Mindfully Virginia

After two years in the works, I finally got the mindfulness story in VIRGINIA LIVING magazine.  I hope you enjoy this exploration of the people and programs that are helping to make Virginia a destination for contemplation. Apologies for the formatting and at one point there is a sentence that ends with a preposition – please know someone edited it that way and I failed to correct it before going to print.  Also, the pictures failed to reproduce here.  You will have to catch it in the magazine (which is gorgeous).

Hope you like it!

 

MIND

by Mary Burruss

over

MAT-

No longer just NEW AGE, contemplative practices are gaining a foothold in preventive health care.

In the dimly lit sanctuary in the Light of Truth Universal Shrine (LOTUS) at Yogaville, an ashram on 600 acres in rural Bucking- ham County founded in 1986 by the late Swami Satchidananda, light beams upward from 12 altars—each representing a brand of spiritual faith—and converge into one over a central altar. “Truth is one,” says LOTUS Director Swami Dayananda, her voice skating across the dome in a soft echo, “paths are many.” I have come to this ecumenical structure whose painted dome gives it the outer appearance of a giant, pink lotus flower (an ancient symbol of spiritual revelation) to meditate, a daily noon ritual in

the shrine. And I am not alone. More than 4,000 visitors from all over the world come to Yogaville for workshops, personal retreats and training each year, and nearly 200 permanent residents live in homes surrounding the retreat, which is set between the flat farm- land extending eastward and the wavy wisp of azure that is the Blue Ridge Mountains to the west.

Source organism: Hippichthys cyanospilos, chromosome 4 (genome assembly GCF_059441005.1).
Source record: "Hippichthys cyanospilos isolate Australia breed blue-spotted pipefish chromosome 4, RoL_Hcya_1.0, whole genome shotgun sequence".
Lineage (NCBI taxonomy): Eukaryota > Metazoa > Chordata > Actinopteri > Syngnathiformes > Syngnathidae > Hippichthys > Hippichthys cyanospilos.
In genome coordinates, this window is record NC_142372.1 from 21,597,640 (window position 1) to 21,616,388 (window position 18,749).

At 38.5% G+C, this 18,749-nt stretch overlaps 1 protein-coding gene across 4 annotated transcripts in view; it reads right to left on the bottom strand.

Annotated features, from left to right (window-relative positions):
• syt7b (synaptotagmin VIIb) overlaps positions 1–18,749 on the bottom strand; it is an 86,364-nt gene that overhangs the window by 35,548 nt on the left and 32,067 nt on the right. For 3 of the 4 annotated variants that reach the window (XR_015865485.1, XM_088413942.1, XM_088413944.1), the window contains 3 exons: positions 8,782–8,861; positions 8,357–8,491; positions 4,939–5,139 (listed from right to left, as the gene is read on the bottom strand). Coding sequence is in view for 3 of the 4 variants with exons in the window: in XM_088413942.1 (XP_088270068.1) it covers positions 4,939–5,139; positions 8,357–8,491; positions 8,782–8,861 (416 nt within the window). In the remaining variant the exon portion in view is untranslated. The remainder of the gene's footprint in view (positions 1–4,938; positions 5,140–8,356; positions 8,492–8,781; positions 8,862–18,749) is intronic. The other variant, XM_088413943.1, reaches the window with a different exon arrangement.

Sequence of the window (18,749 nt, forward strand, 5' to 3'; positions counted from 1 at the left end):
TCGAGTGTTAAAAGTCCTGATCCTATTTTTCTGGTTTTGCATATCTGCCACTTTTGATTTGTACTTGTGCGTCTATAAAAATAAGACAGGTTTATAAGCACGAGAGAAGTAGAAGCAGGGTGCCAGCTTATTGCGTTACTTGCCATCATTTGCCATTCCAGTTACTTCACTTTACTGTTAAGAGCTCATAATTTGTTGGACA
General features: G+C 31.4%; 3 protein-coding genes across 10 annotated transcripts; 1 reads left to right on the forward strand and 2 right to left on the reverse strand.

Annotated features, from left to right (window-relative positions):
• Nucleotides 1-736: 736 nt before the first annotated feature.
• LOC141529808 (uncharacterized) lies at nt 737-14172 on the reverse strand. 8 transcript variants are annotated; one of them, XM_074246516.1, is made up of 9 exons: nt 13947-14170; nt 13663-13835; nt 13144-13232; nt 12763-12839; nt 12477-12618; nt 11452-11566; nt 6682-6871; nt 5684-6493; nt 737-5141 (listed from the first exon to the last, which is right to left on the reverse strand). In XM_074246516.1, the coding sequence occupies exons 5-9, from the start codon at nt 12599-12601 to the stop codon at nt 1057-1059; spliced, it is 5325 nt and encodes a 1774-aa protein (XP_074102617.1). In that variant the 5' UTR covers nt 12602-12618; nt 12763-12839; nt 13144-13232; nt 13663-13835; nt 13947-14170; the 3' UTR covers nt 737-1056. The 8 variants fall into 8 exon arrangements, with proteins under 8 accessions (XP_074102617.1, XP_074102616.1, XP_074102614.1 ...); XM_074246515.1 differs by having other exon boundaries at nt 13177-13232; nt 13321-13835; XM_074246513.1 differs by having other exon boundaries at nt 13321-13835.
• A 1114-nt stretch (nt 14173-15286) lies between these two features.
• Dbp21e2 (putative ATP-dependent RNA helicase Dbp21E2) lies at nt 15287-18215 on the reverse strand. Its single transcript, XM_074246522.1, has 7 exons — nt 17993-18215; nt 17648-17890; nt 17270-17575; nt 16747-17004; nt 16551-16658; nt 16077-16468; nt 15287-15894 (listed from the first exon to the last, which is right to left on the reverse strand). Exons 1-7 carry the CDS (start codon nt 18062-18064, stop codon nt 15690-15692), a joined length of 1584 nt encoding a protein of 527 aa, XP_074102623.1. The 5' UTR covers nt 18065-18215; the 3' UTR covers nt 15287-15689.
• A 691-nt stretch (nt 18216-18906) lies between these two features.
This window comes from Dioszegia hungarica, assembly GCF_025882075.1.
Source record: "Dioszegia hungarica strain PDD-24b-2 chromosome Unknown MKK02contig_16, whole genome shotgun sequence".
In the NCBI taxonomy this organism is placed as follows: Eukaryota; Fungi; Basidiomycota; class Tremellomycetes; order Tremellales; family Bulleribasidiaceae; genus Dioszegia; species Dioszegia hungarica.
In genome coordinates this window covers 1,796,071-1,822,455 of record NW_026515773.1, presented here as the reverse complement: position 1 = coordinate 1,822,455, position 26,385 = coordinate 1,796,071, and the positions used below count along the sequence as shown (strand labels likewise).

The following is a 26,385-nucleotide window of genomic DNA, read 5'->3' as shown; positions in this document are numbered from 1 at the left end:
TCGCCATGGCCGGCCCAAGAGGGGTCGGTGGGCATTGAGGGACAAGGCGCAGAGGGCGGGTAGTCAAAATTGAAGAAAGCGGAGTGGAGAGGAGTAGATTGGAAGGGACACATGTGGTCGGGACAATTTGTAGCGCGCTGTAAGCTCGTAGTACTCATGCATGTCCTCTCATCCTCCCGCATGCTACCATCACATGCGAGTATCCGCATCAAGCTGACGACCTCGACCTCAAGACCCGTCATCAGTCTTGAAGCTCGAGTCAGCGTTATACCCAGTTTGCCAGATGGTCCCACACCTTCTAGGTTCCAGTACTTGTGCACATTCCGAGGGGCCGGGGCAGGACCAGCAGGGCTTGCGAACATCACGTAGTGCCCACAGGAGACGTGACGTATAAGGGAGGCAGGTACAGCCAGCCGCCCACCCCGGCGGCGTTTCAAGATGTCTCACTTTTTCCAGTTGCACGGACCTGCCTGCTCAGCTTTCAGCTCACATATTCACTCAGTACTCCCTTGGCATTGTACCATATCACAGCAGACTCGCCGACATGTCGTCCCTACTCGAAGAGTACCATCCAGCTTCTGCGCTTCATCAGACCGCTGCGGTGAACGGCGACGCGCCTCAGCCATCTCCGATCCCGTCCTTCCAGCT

Yoga, and the larger study of mindfulness—the calm observance of one’s physical, mental, emotional and spiritual sensations—is flour- ishing in Central Virginia. In addition to Yogaville, the University
of Virginia’s new Contemplative Sciences Center and the China- based Arura Tibetan Medical Group, which plans to build a center in Charlottesville devoted to teaching Tibetan medicine, along with physicians who are combining Western and yogic medical tech- niques, are making the region a locus for the study of contemplative practices. Once considered only the ambit of the alternative-minded, these practices are increasingly becoming a significant part of the discussion surrounding the future of preventive medicine.

Following a heart attack and open-heart surgery in 2001, cardiovascular surgeon Dr. Dilip Sarkar, 63, who is today executive director of the School of Integrative Medicine, Taksha Institute in Hampton, discovered the salutary effects of yoga. “I was already living a healthy lifestyle, the picture of health with good diet and exercise before my surgery,” he explains over a dish of Kerala-style seafood curry at Lehja, an Indian restaurant in Richmond. “My car- diologist did not know what to treat.”

With no vices to eliminate, Sarkar, who had practiced medicine for 30 years, was prescribed a slew of drugs to prevent progression of heart disease. Frustrated by the lack of treatment available for his condition, he took a friend’s suggestion to visit a specialist in Ayurveda, the yogic wis- dom of longevity and the healing branch of yoga. Though Sarkar is from India, he was trained in Western medicine and healing philosophy: Ayurveda and the 5,000-year old yogic tradition were new concepts for him.